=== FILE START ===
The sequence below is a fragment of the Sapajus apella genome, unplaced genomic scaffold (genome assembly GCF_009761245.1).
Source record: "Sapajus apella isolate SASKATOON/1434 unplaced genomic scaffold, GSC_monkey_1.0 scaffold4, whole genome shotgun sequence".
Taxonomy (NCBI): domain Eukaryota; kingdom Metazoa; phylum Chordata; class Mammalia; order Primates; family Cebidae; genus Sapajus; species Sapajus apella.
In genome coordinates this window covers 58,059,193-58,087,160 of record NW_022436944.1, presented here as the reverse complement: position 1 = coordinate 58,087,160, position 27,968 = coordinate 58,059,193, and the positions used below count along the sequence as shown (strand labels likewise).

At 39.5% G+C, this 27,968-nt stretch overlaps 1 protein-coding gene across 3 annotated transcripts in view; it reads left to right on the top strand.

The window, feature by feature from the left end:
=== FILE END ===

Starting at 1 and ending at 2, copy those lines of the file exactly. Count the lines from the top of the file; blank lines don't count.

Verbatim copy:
The sequence below is a fragment of the Sapajus apella genome, unplaced genomic scaffold (genome assembly GCF_009761245.1).
Source record: "Sapajus apella isolate SASKATOON/1434 unplaced genomic scaffold, GSC_monkey_1.0 scaffold4, whole genome shotgun sequence".